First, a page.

• Career mentoring sessions: preparing for job interviews; career opportunities in academia, industry, and other organizations; negotiating job offers; setting up for success as a junior faculty member – April 9 – 10.
  • Networking sessions with FLS attendees – April 9 – 10.
  • Research connection sessions with University of Michigan faculty members and postdocs – April 9 – 10.

Summit Attendees

Maryam Berijanian

Michigan State University

Isabela Bertolini Coelho

University of Maryland

Brooks Butler

Purdue University

Lucius Bynum

New York University

César Claros

University of Delaware

Anja Conev

Rice University, Ken Kennedy Institute

Diamond Cunningham

Tulane School of Public Health and Tropical Medicine

Matthew DeVerna

Indiana University Bloomington

Majid Farhadloo

University of Minnesota, Twin Cities

Emily Fletcher

Purdue University

Neil Gaikwad

Massachusetts Institute of Technology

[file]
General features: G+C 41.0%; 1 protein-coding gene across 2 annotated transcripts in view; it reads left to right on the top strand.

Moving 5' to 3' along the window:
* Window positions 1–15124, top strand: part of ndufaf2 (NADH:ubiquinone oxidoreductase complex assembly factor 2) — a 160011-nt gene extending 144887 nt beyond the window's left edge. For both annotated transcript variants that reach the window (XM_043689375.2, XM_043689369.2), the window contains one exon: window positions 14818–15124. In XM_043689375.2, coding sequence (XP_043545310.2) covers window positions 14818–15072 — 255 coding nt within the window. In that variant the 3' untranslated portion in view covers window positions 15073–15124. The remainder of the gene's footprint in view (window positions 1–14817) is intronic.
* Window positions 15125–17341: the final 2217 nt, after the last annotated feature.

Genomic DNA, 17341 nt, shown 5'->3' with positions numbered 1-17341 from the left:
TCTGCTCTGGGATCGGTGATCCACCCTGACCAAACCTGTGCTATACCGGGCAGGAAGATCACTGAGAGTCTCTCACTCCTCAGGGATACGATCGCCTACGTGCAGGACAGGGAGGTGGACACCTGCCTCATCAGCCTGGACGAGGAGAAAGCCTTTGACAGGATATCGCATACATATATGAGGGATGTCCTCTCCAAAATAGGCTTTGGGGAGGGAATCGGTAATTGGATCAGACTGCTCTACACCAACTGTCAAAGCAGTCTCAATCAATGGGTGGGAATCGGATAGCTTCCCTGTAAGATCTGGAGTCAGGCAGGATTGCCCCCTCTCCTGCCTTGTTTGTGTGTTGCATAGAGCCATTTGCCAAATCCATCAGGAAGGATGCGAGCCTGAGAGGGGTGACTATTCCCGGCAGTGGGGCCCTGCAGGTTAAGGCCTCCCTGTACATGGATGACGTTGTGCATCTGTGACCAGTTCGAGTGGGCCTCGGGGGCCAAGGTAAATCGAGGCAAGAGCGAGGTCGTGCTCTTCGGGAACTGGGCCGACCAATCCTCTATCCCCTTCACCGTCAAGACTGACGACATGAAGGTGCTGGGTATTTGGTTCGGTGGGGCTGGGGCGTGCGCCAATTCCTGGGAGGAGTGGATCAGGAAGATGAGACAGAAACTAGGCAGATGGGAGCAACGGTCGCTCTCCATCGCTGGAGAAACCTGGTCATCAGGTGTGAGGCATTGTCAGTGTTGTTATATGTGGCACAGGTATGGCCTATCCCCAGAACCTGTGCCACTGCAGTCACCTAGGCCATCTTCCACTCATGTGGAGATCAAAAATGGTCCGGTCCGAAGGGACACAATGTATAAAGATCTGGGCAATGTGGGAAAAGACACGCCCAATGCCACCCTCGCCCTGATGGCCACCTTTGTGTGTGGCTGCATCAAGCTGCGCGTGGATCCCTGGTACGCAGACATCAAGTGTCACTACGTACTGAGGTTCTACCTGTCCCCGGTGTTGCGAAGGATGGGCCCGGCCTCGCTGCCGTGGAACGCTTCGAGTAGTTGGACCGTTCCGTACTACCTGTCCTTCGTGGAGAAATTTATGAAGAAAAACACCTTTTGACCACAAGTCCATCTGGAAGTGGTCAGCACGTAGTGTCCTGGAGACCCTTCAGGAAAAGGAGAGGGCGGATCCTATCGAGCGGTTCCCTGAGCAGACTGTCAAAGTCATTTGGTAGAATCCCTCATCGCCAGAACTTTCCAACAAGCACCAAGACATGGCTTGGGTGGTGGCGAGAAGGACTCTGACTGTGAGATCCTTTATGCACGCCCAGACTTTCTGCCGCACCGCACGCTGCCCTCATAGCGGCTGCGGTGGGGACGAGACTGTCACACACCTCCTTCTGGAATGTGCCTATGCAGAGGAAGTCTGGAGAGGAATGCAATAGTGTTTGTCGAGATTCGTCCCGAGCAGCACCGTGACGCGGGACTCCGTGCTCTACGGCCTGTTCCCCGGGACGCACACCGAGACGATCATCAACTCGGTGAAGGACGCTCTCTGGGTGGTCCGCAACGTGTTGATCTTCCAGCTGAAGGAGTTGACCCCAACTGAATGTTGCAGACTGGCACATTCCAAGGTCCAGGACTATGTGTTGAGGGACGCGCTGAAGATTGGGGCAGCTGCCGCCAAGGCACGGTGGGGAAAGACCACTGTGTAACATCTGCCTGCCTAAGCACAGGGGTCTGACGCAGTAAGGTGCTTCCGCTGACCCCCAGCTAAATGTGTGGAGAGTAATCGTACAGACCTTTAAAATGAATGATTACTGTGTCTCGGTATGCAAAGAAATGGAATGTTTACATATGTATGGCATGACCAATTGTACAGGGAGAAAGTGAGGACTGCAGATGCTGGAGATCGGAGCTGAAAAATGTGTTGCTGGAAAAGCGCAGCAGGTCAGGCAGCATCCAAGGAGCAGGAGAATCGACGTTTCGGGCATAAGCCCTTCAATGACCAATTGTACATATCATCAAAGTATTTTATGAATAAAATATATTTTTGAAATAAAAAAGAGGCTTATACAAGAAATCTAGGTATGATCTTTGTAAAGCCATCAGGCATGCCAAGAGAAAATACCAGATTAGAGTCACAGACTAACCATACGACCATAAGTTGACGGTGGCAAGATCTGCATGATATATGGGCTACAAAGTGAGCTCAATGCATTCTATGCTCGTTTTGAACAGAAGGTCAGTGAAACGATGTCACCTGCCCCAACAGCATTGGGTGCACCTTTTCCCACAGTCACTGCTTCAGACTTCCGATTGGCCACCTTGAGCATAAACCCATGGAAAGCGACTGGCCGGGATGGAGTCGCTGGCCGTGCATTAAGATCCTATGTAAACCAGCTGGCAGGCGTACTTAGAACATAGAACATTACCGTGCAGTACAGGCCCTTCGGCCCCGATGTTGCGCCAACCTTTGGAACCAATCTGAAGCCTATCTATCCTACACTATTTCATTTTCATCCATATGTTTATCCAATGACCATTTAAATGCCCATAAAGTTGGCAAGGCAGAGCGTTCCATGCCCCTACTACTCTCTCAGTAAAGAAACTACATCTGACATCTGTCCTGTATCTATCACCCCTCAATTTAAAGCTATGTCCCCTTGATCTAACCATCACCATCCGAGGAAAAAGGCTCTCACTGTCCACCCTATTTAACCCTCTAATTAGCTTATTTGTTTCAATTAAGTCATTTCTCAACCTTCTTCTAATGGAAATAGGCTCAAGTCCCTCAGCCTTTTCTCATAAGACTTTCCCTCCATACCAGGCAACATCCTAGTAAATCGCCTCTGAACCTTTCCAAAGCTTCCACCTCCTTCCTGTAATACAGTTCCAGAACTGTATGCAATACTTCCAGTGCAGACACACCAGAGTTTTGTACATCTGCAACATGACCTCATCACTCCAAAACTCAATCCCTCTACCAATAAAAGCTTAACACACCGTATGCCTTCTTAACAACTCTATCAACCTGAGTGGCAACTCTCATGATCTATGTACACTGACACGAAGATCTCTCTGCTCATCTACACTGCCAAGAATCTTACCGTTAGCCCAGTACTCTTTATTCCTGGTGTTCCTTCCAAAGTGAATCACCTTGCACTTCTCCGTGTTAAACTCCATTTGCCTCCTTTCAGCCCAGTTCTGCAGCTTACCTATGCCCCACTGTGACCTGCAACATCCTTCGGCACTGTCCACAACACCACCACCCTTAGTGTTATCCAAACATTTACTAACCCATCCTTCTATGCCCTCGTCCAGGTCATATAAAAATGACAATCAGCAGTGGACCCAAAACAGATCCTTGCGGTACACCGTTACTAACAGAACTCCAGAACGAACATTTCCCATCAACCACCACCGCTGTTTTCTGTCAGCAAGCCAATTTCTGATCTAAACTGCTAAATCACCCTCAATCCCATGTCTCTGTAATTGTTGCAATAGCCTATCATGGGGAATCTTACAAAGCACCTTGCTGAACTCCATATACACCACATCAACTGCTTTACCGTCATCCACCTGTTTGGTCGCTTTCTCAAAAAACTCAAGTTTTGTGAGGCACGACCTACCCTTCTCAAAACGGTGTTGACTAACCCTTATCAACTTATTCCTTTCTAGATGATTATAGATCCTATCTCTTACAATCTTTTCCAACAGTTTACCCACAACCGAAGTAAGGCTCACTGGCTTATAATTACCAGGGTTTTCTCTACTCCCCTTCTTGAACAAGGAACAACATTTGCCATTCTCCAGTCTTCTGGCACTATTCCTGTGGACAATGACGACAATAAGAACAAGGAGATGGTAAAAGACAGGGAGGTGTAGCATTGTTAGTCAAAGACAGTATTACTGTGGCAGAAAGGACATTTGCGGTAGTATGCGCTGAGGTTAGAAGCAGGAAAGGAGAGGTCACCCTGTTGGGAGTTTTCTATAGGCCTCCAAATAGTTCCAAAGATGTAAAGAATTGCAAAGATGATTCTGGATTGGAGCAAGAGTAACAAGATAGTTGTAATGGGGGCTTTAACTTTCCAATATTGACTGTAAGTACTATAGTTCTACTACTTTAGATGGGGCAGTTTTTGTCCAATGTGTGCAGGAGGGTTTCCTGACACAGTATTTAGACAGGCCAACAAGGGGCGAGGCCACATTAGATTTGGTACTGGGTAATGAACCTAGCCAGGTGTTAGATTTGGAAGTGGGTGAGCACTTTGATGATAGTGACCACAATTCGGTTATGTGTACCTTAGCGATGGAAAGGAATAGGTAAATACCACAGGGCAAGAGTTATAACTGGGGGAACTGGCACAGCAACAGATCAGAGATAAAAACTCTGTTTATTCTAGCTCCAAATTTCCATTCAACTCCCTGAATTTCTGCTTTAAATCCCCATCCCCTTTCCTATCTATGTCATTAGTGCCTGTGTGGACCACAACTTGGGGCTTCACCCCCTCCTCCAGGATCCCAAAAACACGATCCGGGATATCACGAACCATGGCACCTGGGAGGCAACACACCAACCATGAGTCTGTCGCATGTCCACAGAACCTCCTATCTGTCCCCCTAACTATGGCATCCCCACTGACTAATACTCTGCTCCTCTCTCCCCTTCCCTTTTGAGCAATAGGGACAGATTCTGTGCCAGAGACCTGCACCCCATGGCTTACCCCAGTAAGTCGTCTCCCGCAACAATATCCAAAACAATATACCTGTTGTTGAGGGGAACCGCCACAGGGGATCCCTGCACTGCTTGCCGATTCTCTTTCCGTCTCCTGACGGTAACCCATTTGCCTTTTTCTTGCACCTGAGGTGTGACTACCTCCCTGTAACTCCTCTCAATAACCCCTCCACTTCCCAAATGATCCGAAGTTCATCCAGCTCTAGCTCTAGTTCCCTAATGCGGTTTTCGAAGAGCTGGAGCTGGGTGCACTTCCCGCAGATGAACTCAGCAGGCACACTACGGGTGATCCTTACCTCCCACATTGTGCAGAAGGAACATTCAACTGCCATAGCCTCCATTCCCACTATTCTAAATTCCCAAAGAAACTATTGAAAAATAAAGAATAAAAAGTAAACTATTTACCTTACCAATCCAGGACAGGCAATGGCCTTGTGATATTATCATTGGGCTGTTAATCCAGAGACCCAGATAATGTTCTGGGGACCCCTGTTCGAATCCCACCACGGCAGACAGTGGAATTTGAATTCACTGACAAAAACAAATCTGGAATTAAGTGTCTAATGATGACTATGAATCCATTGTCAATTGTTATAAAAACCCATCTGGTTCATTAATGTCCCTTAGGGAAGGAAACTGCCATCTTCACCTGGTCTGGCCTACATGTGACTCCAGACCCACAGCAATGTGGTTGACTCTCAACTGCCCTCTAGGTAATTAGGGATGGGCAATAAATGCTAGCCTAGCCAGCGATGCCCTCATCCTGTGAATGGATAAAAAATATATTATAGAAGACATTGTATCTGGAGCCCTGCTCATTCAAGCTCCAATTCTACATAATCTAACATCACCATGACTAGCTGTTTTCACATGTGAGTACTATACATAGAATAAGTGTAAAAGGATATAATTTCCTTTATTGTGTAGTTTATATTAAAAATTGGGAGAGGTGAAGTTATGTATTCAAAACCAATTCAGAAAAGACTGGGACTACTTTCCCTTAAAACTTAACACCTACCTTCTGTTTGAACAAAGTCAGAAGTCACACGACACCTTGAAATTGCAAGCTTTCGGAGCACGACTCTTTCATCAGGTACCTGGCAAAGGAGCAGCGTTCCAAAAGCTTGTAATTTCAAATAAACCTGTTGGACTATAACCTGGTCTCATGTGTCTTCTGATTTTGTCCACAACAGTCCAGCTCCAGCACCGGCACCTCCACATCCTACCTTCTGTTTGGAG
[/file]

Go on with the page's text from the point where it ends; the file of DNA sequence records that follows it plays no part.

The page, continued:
Katherine Rose Garcia

Rice University, Ken Kennedy Institute

Ryan Gifford

The Ohio State University

Bhanu Gullapalli

University of California, San Diego

Yifei Huang

University of Illinois at Chicago

Zachary Jacokes

University of Virginia

Lavender Jiang

New York University

Wenxin Jiang

Purdue University

Ðorđe Klisura

University of Texas at San Antonio

Olivia Krebs

University of Wisconsin-Madison

Jessica Leivesley

University of Toronto

Yaqi Li

University of Oklahoma, Health Science Center

Tony Liu

University of Pennsylvania

Stephanie Milani

Carnegie Mellon University

Bernardo Modenesi

University of Michigan

Nasim Sonboli

Brown University

Harsh Parikh

Johns Hopkins University

Rahul Ramesh

University of Pennsylvania

Ransalu Senanayake

Arizona State University

Subhasree Sengupta

Clemson University